Shares of Sony (NYSE:SNE) stock closed down 9.3% on Friday after the Japanese electronics giant released its fiscal 2017 year-end results (for the year ended March 31).
And yet, Sony reported year over year sales growth of 12% for fiscal 2017 -- $77 billion -- and $6.6 billion in operating profit, which The Wall Street Journal described as a new "record" for the company.
In fact, operating profits at Sony were up 154% year over year, and net income rocketed to $3.42 per share. So why might investors have been disappointed with such fabulous numbers?
Perhaps it's because while the year as a whole was terrific, the fourth quarter ... wasn't. Analysts had told investors to expect Sony would report sales of $19.6 billion in its fiscal fourth quarter, and lose only $0.02 per share. Instead, Sony reported sales of only $18 billion, and a $0.12-per-share loss.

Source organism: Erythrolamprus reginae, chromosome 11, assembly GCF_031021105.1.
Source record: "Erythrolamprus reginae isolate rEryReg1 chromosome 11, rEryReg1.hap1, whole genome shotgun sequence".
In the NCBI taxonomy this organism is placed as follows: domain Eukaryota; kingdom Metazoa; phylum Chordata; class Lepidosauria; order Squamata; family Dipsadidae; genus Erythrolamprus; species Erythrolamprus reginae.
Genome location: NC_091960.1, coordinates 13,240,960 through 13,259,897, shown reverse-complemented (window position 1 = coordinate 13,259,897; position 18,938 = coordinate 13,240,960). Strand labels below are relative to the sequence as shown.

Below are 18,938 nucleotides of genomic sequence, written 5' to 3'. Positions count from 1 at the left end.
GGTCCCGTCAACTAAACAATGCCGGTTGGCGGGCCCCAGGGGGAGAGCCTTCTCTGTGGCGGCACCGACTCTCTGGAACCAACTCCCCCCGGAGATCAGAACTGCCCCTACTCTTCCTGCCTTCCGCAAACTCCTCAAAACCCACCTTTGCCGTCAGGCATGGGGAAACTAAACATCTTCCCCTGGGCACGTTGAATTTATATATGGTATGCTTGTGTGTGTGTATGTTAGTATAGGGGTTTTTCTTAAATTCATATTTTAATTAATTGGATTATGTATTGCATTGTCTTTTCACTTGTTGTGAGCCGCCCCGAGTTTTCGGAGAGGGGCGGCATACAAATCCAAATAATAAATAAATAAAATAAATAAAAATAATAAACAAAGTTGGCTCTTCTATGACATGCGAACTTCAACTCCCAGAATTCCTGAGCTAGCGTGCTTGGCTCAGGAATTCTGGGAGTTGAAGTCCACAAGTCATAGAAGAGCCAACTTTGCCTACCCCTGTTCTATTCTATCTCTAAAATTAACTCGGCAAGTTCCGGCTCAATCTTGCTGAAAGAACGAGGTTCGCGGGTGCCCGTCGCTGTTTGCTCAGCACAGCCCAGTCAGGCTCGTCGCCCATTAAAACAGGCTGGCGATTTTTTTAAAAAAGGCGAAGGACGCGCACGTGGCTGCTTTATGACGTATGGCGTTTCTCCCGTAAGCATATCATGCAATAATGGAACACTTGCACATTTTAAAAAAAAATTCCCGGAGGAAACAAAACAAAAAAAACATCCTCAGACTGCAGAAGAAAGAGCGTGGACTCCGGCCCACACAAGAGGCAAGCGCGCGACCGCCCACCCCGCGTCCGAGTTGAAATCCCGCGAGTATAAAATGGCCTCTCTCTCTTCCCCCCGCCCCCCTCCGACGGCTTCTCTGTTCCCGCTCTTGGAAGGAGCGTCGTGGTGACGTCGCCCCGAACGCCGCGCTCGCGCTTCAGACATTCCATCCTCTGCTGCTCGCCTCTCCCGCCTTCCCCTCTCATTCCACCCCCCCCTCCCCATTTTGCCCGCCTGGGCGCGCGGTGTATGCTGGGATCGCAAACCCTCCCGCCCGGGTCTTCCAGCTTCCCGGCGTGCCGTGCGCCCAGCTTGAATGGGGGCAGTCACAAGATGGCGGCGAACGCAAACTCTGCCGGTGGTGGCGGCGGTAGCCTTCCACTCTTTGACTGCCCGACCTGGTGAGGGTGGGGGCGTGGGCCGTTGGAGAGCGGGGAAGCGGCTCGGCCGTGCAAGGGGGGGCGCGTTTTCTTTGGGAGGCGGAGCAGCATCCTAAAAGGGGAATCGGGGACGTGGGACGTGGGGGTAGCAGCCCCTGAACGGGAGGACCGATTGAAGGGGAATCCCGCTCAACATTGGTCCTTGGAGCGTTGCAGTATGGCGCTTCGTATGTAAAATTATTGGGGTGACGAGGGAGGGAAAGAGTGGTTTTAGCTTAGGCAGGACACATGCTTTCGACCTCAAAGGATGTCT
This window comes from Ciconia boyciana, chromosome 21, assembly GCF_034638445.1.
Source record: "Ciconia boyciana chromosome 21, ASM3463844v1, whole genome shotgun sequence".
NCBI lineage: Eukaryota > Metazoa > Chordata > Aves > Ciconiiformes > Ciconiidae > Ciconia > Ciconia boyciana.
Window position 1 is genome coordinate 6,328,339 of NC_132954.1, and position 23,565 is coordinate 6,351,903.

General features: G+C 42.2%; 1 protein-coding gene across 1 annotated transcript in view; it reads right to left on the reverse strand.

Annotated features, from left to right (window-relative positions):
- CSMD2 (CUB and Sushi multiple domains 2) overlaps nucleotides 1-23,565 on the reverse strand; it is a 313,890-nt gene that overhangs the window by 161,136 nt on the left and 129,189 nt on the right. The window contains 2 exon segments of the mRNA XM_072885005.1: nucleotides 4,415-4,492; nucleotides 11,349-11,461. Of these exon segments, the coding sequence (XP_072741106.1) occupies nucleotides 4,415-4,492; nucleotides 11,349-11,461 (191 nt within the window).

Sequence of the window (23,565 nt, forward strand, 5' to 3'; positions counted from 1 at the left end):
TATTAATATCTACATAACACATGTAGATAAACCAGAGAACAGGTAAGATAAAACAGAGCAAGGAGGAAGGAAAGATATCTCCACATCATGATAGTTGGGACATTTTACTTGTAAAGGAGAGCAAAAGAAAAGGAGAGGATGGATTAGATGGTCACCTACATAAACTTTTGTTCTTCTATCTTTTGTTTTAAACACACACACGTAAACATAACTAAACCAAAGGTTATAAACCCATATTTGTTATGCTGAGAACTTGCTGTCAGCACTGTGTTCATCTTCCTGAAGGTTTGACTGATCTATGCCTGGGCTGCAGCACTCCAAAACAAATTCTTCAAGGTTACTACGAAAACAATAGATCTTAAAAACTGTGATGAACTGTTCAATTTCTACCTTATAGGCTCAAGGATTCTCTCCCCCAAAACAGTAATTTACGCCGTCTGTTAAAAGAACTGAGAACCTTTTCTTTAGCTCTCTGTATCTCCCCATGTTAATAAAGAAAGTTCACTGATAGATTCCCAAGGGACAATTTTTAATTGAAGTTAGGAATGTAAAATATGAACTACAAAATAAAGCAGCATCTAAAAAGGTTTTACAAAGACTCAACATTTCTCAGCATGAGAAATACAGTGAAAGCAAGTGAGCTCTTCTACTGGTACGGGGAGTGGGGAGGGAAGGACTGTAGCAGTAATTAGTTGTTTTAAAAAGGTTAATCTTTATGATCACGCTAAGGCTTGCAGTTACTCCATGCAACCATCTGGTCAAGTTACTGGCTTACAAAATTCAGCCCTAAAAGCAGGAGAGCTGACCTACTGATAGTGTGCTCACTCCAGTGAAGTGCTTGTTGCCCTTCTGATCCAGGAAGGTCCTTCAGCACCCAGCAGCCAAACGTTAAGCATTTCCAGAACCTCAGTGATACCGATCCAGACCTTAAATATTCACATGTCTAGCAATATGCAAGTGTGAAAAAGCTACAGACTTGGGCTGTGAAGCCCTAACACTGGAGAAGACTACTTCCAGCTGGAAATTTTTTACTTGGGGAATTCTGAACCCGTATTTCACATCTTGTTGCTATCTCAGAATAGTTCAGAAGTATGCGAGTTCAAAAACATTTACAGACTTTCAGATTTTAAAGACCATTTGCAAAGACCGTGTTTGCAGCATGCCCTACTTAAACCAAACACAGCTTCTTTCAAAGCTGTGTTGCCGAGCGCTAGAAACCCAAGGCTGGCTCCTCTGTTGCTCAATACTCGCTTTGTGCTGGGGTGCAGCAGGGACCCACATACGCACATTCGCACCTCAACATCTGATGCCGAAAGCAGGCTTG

Guidance may have been another drag on Sony shares today. Forecasting fiscal-year 2018 consolidated results, Sony told investors they could expect to see sales slide this 3% this year (which implies sales of perhaps $74.8 billion, well below analyst forecasts for revenue of $81.8 billion). Profits could decline even faster. Sony is forecasting an 8.8% decline in operating income, implying that number will come in at $6 billion.
When you consider that analysts surveyed by S&P Global Market Intelligence have been predicting long-term annual earnings growth of 90% or better for Sony over the next five years, the company's own forecast must have taken investors by surprise.
No wonder the shares are down.